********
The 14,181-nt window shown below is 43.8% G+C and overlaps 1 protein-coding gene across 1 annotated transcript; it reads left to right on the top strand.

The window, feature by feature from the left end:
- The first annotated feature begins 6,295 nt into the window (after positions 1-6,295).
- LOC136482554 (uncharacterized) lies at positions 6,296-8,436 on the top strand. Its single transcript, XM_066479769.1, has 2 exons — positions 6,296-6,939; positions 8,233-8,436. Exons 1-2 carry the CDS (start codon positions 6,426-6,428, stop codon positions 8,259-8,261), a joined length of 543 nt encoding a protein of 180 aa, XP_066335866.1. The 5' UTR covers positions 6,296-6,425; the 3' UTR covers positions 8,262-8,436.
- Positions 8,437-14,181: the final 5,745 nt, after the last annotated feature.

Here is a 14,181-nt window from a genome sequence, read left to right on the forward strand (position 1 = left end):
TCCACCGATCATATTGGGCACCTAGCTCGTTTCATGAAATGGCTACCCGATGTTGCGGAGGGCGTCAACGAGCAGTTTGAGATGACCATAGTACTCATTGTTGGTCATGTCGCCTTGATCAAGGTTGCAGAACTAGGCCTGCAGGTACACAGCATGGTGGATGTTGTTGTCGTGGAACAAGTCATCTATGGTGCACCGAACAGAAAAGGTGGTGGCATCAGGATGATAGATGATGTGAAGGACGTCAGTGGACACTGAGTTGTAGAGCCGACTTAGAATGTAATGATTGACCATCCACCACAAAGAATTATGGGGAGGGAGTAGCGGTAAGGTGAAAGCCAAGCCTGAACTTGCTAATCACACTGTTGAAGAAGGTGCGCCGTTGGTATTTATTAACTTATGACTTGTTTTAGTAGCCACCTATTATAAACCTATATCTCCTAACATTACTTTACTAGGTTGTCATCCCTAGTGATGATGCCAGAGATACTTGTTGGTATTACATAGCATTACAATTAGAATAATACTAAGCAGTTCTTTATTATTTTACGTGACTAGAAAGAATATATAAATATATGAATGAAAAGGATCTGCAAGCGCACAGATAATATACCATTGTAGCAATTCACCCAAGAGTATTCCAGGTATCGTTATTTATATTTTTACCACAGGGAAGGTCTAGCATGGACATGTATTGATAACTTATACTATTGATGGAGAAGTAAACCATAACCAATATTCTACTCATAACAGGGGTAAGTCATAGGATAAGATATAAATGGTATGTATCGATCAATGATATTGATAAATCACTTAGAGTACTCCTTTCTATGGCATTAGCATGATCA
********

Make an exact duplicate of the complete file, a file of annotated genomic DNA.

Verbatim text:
The 14,181-nt window shown below is 43.8% G+C and overlaps 1 protein-coding gene across 1 annotated transcript; it reads left to right on the top strand.

The window, feature by feature from the left end:
- The first annotated feature begins 6,295 nt into the window (after positions 1-6,295).
- LOC136482554 (uncharacterized) lies at positions 6,296-8,436 on the top strand. Its single transcript, XM_066479769.1, has 2 exons — positions 6,296-6,939; positions 8,233-8,436. Exons 1-2 carry the CDS (start codon positions 6,426-6,428, stop codon positions 8,259-8,261), a joined length of 543 nt encoding a protein of 180 aa, XP_066335866.1. The 5' UTR covers positions 6,296-6,425; the 3' UTR covers positions 8,262-8,436.
- Positions 8,437-14,181: the final 5,745 nt, after the last annotated feature.

Here is a 14,181-nt window from a genome sequence, read left to right on the forward strand (position 1 = left end):
TCCACCGATCATATTGGGCACCTAGCTCGTTTCATGAAATGGCTACCCGATGTTGCGGAGGGCGTCAACGAGCAGTTTGAGATGACCATAGTACTCATTGTTGGTCATGTCGCCTTGATCAAGGTTGCAGAACTAGGCCTGCAGGTACACAGCATGGTGGATGTTGTTGTCGTGGAACAAGTCATCTATGGTGCACCGAACAGAAAAGGTGGTGGCATCAGGATGATAGATGATGTGAAGGACGTCAGTGGACACTGAGTTGTAGAGCCGACTTAGAATGTAATGATTGACCATCCACCACAAAGAATTATGGGGAGGGAGTAGCGGTAAGGTGAAAGCCAAGCCTGAACTTGCTAATCACACTGTTGAAGAAGGTGCGCCGTTGGTATTTATTAACTTATGACTTGTTTTAGTAGCCACCTATTATAAACCTATATCTCCTAACATTACTTTACTAGGTTGTCATCCCTAGTGATGATGCCAGAGATACTTGTTGGTATTACATAGCATTACAATTAGAATAATACTAAGCAGTTCTTTATTATTTTACGTGACTAGAAAGAATATATAAATATATGAATGAAAAGGATCTGCAAGCGCACAGATAATATACCATTGTAGCAATTCACCCAAGAGTATTCCAGGTATCGTTATTTATATTTTTACCACAGGGAAGGTCTAGCATGGACATGTATTGATAACTTATACTATTGATGGAGAAGTAAACCATAACCAATATTCTACTCATAACAGGGGTAAGTCATAGGATAAGATATAAATGGTATGTATCGATCAATGATATTGATAAATCACTTAGAGTACTCCTTTCTATGGCATTAGCATGATCA